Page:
diet advocated for diabetics is not a 'special
diet'. It is a healthy diet which is recommended for
everyone. Everyone with diabetes has different
dietary requirements depending on age, weight,
activity. It is suggested that your GP refer you to
the state registered dietition at your local
hospital who will be able to give you more specific
A summary of dietary
recommendations made by the British Diabetic
Association is as follows:
Avoid being overweight. It is
more difficult to control diabetes if you are
Eat regular meals and a wide
variety of foods. It is important to eat regular
meals so that your blood glucose level does not
swing from one extreme to another. This is
particularly important if you are taking tablets
or insulin for your diabetes.
Eat high fibre carbohydrate
foods. e.g. brown rice, wholemeal pasta, wholemeal
bread, oats, vegetables, fruit, beans and lentils.
This will help control your diabetes.
Reduce your intake of sugar and
sweet foods e.g. sweet cakes, chocolate and sugary
Reduce your intake of fried and
fatty foods, which are very high in calories.
Avoid special diabetic products
e.g. diabetic sweets, diabetic chocolate, diabetic
biscuits. These are not necessary, contain the
same amount of fat and are not signifcantly lower
in calories than their non-diabetic counterparts.
Use salt in moderation for good
following is a list of more detailed suggestions
with regard to day to day eating patterns.
Most people do not eat enough fruit and vegetables.
So make sure you eat enough to obtain fibre,
vitamins and minerals as well as maintaining a
healthy digestive system. There is no fibre in
animal products like meat, cheese and eggs. Fibre is
also removed from foods as they become more refined
so try to eat unrefined products such as wholegrain
bread, brown rice, etc. Don't just add bran to
refined foods because it does not contain the
wholegrain nutrients. Try to eat at least 3-4 pieces
of fruit per day. If you are eating tinned fruit buy
the ones in fruit juice rather than syrup. Sweeten
stewed fruit with artificial sweeteners. Eat small
amounts of dried fruit as it is a concentrated form
of sugar and it should be eaten in small amounts.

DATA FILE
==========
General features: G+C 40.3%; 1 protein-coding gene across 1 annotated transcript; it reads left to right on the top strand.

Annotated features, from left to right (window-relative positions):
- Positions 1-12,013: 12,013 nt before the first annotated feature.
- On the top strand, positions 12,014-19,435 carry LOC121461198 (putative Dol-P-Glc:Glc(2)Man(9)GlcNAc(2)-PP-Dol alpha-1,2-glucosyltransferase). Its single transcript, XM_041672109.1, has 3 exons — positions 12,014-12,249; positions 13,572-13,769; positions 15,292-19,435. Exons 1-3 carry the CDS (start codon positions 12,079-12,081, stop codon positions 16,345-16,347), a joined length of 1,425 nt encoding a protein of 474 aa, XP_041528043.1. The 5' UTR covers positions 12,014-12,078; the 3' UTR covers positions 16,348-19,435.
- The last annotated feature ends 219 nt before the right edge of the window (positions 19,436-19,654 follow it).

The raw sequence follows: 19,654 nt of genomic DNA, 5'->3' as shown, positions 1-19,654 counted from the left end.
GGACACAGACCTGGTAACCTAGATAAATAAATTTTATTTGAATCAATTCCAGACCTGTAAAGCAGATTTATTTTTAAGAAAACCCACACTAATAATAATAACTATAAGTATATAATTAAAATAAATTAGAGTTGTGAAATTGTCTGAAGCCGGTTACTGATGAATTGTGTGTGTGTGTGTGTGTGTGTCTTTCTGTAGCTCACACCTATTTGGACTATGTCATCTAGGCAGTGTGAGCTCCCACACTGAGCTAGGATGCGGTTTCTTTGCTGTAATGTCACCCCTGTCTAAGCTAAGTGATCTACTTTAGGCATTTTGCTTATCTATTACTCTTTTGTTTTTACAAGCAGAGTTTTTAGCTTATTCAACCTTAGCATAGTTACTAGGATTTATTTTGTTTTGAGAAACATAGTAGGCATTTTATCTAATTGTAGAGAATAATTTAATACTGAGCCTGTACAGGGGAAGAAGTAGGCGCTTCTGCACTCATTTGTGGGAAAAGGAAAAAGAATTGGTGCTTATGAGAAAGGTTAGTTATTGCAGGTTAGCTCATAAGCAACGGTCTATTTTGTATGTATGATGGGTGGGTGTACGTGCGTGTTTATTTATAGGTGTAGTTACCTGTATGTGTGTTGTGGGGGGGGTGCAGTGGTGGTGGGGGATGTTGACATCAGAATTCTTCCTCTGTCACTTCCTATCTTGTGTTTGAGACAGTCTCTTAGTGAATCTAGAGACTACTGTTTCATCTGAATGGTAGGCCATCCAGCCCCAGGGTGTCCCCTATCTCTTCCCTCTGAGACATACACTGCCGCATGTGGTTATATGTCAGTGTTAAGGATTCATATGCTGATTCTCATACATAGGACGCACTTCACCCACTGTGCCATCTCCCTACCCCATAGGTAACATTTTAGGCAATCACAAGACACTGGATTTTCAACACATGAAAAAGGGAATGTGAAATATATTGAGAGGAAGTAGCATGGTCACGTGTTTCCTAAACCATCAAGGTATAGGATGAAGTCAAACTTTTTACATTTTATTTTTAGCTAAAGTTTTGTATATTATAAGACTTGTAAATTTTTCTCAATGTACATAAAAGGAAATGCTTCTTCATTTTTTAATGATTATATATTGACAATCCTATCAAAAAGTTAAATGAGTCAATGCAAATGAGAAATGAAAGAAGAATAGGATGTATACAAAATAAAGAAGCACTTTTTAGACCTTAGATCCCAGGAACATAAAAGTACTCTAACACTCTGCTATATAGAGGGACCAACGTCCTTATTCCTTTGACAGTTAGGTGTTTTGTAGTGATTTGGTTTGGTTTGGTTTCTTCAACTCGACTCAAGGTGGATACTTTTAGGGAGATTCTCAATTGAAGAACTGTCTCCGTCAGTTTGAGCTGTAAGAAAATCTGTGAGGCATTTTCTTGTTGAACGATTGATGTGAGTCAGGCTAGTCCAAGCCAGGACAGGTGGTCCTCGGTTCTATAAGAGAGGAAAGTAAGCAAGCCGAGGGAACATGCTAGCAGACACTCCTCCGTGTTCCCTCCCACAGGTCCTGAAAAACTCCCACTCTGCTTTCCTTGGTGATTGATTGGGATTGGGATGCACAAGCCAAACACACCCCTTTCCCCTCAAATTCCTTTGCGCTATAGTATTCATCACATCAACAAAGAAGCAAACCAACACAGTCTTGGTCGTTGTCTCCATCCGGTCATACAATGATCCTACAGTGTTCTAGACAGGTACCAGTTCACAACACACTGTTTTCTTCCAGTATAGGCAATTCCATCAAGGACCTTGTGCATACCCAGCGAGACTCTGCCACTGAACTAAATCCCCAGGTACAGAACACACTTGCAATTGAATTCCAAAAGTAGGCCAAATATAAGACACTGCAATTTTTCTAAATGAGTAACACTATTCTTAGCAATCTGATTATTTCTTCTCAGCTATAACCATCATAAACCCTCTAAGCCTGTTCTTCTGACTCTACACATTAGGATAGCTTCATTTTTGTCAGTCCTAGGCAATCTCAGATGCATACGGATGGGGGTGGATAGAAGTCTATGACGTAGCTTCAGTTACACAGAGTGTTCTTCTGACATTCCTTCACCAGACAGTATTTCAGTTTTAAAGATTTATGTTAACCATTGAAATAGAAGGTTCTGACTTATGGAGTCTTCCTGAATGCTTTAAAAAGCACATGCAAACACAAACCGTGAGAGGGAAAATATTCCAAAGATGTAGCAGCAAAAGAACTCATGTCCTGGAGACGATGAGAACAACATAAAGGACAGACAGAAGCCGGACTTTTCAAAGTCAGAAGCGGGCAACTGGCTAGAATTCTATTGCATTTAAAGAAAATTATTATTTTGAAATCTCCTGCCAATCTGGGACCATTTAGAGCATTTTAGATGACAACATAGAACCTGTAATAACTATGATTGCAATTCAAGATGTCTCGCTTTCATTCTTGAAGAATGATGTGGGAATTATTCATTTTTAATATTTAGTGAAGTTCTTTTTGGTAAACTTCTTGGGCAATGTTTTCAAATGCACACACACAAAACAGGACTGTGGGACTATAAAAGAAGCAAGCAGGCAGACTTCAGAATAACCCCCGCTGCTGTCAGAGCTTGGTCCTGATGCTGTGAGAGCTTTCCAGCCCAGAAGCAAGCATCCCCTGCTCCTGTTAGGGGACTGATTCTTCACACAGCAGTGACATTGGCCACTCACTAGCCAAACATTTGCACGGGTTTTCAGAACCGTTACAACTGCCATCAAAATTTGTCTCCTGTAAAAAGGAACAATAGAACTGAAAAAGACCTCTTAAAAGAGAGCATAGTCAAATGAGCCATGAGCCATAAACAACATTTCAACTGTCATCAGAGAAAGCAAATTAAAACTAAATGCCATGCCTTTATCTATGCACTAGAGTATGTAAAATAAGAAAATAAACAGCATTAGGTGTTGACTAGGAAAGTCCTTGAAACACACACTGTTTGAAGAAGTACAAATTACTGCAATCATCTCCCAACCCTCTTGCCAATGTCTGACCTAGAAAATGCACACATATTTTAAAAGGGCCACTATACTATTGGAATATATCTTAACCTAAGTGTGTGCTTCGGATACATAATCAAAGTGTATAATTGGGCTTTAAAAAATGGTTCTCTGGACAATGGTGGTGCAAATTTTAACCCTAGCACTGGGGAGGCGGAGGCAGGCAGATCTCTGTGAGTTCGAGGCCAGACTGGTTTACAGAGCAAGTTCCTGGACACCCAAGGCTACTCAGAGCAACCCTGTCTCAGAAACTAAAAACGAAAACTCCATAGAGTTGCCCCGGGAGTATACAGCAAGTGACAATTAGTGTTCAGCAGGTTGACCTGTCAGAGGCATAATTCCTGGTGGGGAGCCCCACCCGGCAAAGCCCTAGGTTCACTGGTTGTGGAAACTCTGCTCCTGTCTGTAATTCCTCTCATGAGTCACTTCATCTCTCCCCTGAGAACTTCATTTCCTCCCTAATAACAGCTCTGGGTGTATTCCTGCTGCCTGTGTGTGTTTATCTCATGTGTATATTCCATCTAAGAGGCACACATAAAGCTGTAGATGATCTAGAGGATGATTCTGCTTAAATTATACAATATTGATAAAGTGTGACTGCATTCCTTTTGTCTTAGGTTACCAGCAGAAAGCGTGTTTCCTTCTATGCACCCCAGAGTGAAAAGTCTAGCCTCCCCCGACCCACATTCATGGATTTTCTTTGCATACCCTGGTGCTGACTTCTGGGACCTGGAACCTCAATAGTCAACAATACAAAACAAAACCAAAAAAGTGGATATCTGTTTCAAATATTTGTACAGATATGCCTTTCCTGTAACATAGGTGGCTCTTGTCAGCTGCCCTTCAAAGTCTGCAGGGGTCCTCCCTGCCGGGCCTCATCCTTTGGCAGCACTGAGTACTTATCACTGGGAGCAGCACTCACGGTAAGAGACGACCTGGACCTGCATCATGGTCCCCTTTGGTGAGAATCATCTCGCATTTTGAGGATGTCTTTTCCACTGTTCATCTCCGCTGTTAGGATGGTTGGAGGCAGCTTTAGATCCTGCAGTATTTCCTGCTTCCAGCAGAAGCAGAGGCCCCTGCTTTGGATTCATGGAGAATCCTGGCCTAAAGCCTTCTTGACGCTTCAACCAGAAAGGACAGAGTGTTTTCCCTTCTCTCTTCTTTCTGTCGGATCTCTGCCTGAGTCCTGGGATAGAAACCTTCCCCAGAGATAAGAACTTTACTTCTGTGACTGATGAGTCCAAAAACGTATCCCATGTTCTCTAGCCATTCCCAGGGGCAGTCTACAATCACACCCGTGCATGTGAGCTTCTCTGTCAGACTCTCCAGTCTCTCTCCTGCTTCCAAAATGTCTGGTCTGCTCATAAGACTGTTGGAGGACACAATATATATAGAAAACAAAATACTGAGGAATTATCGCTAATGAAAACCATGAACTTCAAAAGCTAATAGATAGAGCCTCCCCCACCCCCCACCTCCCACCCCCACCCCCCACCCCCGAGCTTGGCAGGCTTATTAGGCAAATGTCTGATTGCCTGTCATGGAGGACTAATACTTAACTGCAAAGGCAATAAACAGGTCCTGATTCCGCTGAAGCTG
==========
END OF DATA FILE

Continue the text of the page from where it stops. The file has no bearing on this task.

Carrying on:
Grapes and mangoes are quite sweet and if you eat
them in large amounts this may affect your blood
basic foods themselves will mostly be those you have
always probably eaten. It may be that you have heard
that you should cut down on starchy carbohydrates
such as bread, pasta, potatoes and chapatis. This is
not true. It is the refined carbohydrate foods e.g.
sugary cakes that you should be careful about.
Starchy foods, often known as complex carbohydrates,
should form the basis of your meals. Eat these types
of foods at every meal and make it the main part of
the meal. Aim to eat the same amount of starchy
foods each day. Eat more potatoes (boiled and baked
rather than fried or roasted). Choose rice and pasta
for a change. There are many breakfast cereals to
Make use of pulses (beans, peas and lentils). Add
them to stews and casseroles. Vegans should ensure
eating low fat protein foods e.g. pulses (soya bean
products such as tofu are a good choice). Nuts are
nutritious but high in fat and therefore calories so
if eating nuts as part of a main meal do not use
them as snacks especially if you are overweight.
you need to use oil or fat, choose an unsaturated
one e.g. olive, rapeseed, sunflower or corn oil. Use
reduced fat spreads and non-hydrogenated reduced fat
margarines. Most saturated fats and hydrogenated
fats tend to raise the blood cholesterol level.
Saturated fats are usually found in animal foods
such as butter, lard, dripping, fatty meat and full
fat dairy products. Use less oil in recipes than
suggested. Where possible do not use oil for cooking
but cook by boiling, casseroling, baking, grilling,
steaming or microwaving. The British Diabetic
Association recommends making meat, fish and cheese
the smaller part of meals (which is easy for
vegans!) and filling up on starchy foods and
Do not panic about the added sugar in
savoury foods such as baked beans or tomato ketchup.
It will not be enough to affect your blood glucose
levels. Eating healthy regular meals will help to
stop you getting too hungry and resorting to sweet
foods. As long as your day-to-day eating patterns
are healthy and your blood glucose levels are good,
the occasional celebration meal or little bit of
chocolate cake will do no harm. If you are going to
eat something that is very sugary, then do so after
a meal. However, if you are overweight, the fewer
sweet cakes and biscuits you eat the better. Eat
reduced sugar or no added sugar jams and pure fruit
spreads. Use fresh fruit for
Drinking lots of fruit juice, even if unsweetened
may make your blood sugar level rise too high. If
you like juice, take it with a meal rather than on
its own. If drinking because you are very thirsty
then dilute it with water or better still drink the
water on its own. Drink at least 6-8 cups of fluid a
day. Avoid sugary drinks and use the sugar-free ones
where you can.. Alcohol can cause hypoglycaemia (low
blood sugar level). Drinking alcohol also makes it
harder to recognise a hypo and recover from it.